A former employee of Metroland who suffered a non-work related injury, was accommodated in a more sedentary position but later was unable to reach the second floor to comfortably continue work (“Losenno”), was unsuccessful in his application for judicial review of two decisions of the Ontario Human Rights Commission (“Commission”) wherein they held that they would not refer his complaint of discrimination in employment to a Board of Inquiry for a full hearing

24. August 2004 0

Losenno v. Ontario (Human Rights Commission), [2004] O.J. No. 2667, Ontario Superior Court of Justice – Divisional Court, June 21, 2004, O’Driscoll, Lane and Jennings JJ.

Losenno began working for Metroland as a press helper. He later became a rollman’s helper, which involved physical labour. He injured his knee off the job and Metroland accommodated him with the position of intermediate accounting clerk. Losenno’s injuries ultimately progressed to the point where he could not climb the stairs to the second floor where the offices were located. Losenno left his employment and filed a complaint with the Commission alleging discrimination on the basis of handicap.

Settlement of the complaint was canvassed verbally and in written form. Metroland formulated a settlement offer and disclosed the particulars to the Commission. Two staff analyses were conducted, the second of which recommended that the complaint not be referred to a Board of Inquiry because of the adequacy of Metroland’s settlement offer.

The Commission decided, pursuant to s.36 of the Code, that it would not refer the subject matter of the complaint to a Board of Inquiry because the remedy offered was one that Losenno could reasonably expect to receive if the case proceeded to a Board of Inquiry and because the offer was reasonable with regard to general, specific and public interest remedies. The decision was upheld on internal review.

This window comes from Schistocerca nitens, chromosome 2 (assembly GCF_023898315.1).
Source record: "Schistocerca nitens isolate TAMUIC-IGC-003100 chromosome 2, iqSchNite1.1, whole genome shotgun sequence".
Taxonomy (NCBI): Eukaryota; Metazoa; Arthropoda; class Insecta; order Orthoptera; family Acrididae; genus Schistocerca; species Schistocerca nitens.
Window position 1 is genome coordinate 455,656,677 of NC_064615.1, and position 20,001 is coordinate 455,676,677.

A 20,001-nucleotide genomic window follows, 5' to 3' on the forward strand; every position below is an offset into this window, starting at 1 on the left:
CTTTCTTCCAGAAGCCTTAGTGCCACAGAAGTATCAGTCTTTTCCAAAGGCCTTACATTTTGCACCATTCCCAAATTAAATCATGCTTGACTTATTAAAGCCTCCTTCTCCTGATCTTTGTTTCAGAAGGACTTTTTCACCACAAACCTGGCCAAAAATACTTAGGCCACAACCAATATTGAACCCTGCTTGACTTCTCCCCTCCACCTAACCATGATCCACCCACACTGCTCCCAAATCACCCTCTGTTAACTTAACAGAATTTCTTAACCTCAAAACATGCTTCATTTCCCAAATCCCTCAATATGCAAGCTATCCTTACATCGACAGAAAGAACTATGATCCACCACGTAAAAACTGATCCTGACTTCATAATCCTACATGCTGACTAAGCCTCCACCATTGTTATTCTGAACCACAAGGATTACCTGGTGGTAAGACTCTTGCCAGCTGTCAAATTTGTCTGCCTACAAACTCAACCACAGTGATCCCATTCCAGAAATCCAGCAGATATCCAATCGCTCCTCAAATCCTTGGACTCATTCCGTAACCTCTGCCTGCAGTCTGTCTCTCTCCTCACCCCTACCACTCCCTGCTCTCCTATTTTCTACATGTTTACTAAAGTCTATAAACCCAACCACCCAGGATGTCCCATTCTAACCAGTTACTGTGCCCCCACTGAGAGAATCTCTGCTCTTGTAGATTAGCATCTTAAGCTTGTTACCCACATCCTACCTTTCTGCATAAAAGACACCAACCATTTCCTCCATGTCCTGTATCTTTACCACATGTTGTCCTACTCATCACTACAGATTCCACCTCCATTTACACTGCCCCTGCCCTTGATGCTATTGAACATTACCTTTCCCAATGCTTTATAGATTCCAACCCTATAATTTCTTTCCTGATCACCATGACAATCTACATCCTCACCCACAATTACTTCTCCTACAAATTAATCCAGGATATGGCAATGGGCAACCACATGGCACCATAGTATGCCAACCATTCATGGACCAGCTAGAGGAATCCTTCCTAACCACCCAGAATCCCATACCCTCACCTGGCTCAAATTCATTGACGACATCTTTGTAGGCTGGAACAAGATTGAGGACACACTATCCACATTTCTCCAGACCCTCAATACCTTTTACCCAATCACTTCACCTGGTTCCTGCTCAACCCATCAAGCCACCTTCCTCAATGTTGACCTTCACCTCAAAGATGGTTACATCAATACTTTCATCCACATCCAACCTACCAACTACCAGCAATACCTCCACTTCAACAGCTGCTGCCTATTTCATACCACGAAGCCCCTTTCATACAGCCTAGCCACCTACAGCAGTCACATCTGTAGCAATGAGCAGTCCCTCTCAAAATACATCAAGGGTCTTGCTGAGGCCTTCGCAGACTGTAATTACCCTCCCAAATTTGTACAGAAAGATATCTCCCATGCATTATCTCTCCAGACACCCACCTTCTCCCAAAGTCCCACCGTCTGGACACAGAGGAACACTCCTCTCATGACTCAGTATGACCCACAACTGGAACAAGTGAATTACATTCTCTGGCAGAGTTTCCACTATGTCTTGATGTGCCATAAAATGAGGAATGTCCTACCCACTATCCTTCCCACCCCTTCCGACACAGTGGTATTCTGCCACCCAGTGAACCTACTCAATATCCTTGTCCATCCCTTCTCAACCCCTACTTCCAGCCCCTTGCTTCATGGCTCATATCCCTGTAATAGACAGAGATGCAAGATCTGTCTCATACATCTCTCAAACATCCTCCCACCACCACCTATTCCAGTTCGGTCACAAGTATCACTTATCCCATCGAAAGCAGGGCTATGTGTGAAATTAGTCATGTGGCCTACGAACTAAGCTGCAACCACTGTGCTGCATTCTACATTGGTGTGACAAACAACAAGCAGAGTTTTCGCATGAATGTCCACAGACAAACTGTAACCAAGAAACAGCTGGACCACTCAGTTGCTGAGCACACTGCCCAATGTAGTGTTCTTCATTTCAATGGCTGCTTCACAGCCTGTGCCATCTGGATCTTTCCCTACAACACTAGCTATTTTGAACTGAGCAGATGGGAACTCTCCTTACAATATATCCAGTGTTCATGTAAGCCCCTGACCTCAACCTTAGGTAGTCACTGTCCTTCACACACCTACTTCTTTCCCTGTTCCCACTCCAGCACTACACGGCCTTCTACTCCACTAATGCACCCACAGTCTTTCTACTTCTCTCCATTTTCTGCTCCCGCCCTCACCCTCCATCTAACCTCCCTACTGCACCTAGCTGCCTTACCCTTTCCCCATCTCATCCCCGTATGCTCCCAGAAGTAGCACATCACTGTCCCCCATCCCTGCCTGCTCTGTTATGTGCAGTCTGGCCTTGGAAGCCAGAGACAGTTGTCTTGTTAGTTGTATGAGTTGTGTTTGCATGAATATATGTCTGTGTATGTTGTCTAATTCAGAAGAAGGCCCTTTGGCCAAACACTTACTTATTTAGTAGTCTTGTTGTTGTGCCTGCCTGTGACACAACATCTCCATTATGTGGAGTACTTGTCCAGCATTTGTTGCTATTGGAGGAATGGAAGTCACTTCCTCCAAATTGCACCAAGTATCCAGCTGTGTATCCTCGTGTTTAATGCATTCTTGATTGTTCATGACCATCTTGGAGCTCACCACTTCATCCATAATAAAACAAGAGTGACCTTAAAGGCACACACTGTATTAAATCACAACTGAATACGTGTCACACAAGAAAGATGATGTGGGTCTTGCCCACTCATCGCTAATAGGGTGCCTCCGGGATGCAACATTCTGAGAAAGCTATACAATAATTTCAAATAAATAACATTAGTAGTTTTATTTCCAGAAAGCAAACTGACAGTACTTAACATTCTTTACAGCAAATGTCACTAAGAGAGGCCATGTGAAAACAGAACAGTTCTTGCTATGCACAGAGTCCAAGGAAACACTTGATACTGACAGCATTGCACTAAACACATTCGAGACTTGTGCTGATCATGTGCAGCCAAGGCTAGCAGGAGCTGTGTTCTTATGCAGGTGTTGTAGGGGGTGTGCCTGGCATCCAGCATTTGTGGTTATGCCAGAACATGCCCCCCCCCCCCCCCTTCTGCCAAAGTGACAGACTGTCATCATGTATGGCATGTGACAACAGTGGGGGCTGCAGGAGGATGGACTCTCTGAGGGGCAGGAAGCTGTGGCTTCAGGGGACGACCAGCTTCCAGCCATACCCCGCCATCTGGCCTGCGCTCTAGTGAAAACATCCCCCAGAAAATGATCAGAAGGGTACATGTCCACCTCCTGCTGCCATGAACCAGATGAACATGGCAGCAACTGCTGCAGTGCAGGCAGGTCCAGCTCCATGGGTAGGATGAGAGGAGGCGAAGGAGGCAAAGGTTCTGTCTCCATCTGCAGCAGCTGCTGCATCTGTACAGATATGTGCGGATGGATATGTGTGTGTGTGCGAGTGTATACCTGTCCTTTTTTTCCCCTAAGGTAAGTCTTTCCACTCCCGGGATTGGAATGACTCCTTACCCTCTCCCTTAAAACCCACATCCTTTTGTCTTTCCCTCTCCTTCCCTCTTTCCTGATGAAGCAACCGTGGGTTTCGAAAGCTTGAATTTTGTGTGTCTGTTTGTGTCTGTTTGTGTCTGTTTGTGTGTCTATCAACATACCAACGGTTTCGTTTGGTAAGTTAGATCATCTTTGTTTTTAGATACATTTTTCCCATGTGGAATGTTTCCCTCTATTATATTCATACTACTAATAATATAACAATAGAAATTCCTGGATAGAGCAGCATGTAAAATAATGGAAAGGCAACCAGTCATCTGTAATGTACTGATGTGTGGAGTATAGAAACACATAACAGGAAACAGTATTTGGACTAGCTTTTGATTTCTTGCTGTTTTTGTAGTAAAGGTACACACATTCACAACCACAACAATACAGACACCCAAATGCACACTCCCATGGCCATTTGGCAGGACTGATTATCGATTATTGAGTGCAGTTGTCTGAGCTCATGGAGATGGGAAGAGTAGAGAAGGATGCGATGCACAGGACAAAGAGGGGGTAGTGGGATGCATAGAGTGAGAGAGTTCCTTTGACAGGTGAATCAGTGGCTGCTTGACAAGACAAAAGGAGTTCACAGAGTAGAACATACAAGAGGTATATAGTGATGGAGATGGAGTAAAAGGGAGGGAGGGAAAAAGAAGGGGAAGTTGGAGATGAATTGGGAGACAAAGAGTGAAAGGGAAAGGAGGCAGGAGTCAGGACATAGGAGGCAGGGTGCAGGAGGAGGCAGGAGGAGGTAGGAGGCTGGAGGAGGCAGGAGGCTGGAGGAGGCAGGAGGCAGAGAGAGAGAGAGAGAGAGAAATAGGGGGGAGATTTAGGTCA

The Court adopted a pragmatic and functional approach in reviewing the decision of the Commission. A standard of review of correctness was held to apply to questions of law pertaining to jurisdiction, while where interpretation of a statutory power requires an understanding and analysis of the issues within the expertise of the tribunal, deference should be granted. The Court referred to the decision in Alberta Union of Provincial Employees v. Lethbridge Community College, [2004] S.C.J. No. 24 in stating:

It is arguable that in determining what material it could review in exercising it’s mandate under s.36 the Commission required a special understanding of human rights issues and upon review by us, pursuant to Lethbridge, a standard of reasonableness applied. However, for the reasons that follow, in our opinion that question need not be answered, because we find that the Commission was correct in it’s decision. (para. 21)

Section 33 of the Code directs the Commission to investigate a complaint and endeavour to effect a settlement. The Court reviewed jurisprudence in support of the proposition that, in pursuing such resolution, settlement proposals of the parties are relevant considerations. The Court held:

I conclude that the Commission was correct in considering the resolution proposed by Metroland in determining whether the matter should go to a Tribunal. In making that determination, the Commission assessed the adequacy of Metroland’s offer in the face of the likelihood of the Applicant’s demands being granted by a Tribunal. In making that assessment, the Commission was acting squarely within its core function and its area of expertise. There was ample evidence to warrant the conclusion reached by the Commission that, in view of the settlement position put forward by Metroland, a referral to a Board of Inquiry was not the appropriate procedure. I cannot say that the impugned conclusion was unreasonable, let alone patently unreasonable. (para. 35)

The Court dismissed Losenno’s application.

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